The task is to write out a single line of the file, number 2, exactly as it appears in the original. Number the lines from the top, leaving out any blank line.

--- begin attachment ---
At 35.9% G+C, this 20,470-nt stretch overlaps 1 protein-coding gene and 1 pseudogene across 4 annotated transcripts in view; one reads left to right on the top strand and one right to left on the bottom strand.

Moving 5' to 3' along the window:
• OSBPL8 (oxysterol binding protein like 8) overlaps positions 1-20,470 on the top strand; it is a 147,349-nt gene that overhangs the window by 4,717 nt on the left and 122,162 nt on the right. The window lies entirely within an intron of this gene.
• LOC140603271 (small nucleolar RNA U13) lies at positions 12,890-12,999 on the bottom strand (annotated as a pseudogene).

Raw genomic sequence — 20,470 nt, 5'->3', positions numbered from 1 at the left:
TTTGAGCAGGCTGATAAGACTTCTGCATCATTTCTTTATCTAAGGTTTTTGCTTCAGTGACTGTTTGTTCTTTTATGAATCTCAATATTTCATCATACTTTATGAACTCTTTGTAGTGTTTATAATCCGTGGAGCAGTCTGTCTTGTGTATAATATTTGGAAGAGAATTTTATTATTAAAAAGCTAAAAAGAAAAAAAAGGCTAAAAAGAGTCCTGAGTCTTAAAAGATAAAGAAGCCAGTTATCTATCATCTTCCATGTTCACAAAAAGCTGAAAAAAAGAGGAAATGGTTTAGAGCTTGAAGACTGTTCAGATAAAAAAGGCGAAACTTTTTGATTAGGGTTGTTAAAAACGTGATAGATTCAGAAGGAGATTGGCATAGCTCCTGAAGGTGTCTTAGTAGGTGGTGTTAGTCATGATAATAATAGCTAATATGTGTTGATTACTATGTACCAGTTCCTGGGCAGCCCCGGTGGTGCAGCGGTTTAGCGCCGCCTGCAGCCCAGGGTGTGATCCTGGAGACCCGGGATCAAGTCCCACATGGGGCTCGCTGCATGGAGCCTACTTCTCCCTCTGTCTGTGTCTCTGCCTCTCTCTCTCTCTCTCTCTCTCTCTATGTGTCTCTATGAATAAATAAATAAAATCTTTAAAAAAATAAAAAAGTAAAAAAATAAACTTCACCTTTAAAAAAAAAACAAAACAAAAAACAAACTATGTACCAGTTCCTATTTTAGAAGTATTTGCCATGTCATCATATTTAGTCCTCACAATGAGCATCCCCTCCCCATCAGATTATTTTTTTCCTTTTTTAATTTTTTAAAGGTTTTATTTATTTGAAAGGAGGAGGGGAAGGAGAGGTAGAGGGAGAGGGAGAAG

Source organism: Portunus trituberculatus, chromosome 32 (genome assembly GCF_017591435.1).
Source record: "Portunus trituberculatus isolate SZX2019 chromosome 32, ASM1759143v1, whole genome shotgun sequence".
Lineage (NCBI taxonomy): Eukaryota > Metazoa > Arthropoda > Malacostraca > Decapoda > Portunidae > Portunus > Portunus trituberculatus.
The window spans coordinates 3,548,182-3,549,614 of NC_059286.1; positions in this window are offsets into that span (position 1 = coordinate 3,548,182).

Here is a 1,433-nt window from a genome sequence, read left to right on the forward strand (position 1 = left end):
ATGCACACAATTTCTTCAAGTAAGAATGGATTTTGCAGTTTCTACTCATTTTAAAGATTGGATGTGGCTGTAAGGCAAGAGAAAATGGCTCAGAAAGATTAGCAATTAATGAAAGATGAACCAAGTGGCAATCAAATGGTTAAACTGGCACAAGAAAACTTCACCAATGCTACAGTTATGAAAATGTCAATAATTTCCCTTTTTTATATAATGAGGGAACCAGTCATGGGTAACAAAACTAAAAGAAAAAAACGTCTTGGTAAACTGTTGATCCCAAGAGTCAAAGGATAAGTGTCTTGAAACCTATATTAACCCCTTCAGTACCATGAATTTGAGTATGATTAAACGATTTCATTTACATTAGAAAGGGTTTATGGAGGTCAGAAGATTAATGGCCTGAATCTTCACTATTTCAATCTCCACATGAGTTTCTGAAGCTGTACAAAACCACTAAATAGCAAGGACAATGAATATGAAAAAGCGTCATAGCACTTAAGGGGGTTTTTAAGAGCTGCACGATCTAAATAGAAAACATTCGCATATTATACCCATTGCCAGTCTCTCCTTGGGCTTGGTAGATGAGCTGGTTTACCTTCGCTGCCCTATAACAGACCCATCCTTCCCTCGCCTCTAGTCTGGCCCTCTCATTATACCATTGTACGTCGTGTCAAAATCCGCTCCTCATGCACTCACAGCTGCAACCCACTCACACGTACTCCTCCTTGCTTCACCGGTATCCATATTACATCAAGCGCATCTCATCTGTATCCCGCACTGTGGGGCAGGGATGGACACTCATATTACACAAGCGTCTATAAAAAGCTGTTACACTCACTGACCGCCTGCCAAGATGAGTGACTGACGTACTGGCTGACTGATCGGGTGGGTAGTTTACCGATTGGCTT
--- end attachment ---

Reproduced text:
Moving 5' to 3' along the window: